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Summary: Modern Christians can learn a lot from Ruth’s commitment to her mission.

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Our call to worship this morning is a good reminder of one of the great truths of the Old Testament: The Jewish faith was inextricably linked to the bloodline and family tree of the Hebrew People. The punch line of story of Ruth is that she ends up being the great-grandmother of the Great King David. We sort of gave short shrift to Ruth last week, but remember, we said her story was one that encouraged the Jewish people to view their faith as a gift to the world – an ever-widening circle of faith that didn’t turn their backs on other people, but rather embraced them, literally as new blood.

All of that sounds like common sense, and it doesn’t seem to us that there is a whole lot of reason to write a book of the Bible about a woman just because she marries into the Jewish faith. But there’s more to it than meets the eye. Ruth is a Moabite. She was the wife of a Hebrew man, but when he died, Ruth’s link to the Hebrew people died with him.

Ruth’s decision to move to the land of the Hebrews and to be among them was remarkable because the Moabites were among the people SPECIFICALLY excluded from the company of the Hebrews. Along with emasculated males and those born illegitimate, Deuteronomy says, “No Moabite shall enter the assembly of the Lord, even to the tenth generation none of them shall enter the assembly of the Lord for ever.”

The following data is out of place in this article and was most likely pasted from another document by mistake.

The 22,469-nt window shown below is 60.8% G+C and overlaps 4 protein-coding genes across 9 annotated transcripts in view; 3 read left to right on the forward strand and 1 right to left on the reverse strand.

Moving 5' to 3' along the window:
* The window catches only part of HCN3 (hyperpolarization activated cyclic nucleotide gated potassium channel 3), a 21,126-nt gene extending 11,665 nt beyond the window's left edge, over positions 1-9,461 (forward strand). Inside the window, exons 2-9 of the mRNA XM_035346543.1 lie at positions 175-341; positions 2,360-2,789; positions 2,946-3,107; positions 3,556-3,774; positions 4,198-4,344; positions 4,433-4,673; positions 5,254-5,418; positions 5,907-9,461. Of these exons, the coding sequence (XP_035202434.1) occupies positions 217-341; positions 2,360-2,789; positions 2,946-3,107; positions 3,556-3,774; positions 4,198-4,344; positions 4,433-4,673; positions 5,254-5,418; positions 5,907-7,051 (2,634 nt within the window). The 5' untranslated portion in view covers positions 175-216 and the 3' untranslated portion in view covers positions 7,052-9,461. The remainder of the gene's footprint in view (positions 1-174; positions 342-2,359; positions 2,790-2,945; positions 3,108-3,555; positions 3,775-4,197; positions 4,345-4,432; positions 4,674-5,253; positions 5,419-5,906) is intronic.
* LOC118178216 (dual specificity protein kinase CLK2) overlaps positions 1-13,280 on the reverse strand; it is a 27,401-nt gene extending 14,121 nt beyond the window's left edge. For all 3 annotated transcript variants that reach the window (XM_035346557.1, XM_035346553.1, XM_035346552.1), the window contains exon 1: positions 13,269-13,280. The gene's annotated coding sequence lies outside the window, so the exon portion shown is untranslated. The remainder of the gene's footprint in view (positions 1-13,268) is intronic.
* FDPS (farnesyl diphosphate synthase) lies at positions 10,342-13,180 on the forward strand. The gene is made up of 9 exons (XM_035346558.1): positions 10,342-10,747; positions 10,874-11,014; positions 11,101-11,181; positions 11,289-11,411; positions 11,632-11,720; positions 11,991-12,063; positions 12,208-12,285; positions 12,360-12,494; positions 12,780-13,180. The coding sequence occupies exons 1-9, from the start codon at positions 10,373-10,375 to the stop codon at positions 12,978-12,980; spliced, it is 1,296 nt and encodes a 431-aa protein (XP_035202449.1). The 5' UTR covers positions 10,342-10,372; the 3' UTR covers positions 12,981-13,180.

So Ruth is an outsider, persona non grata, a stranger in a strange land. There weren’t any food pantries or soup kitchens in those days, but poor people were allowed to go out into the fields after the reapers had been through and take whatever was left behind. Ruth was about this task when the landowner Boaz spots her, asks who she is, and then tells his servants to let her take grain from the harvested sheaves, not just the picked over fields. Boaz is the 4th c. BC equivalent of the businessman who orders a cup of coffee, then leaves a twenty and tells the waitress to keep the change.

That puts the ball in Ruth’s court. She gets cleaned up, puts on her best clothes, then goes and spies on Boaz while he is having a sort of harvest festival meal.

After Boaz has had a big meal and plenty of wine, he goes and lies down on a heap of grain, and while the lights are out, Ruth sneaks in and lies down with him. In the middle of the night Boaz wakes up and – quoting here – “BEHOLD, a woman lay at his feet!”

This is the real climax of the story. Ruth’s behavior is VERY bold, downright brazen, in fact. When my girlfriend Deb read this story, she said, “This is pretty scandalous!” No kidding. Imagine a wealthy businessman dozing on the patio some warm late-summer evening, then being joined in the hammock or chaise or what-have-you by a poor but nicely turned-out young widow.

Ruth is taking a huge risk here. Boaz knows her, but just barely. He doesn’t know who Ruth is, what her past is, or what her intentions are. All he knows is what a servant told him – she came here with her mother-in-law, and she is a Moabite.

Based on what he knows and what has happened up to this moment, Ruth might be in big trouble. Boaz could probably have her run out of town on charges of trespassing alone. But in the end, Boaz is touched that, while there are many younger, cuter, even wealthier men than he is, Ruth has chosen him. He marries Ruth, they become the great-grandparents of the mighty King David, and they live happily ever after.


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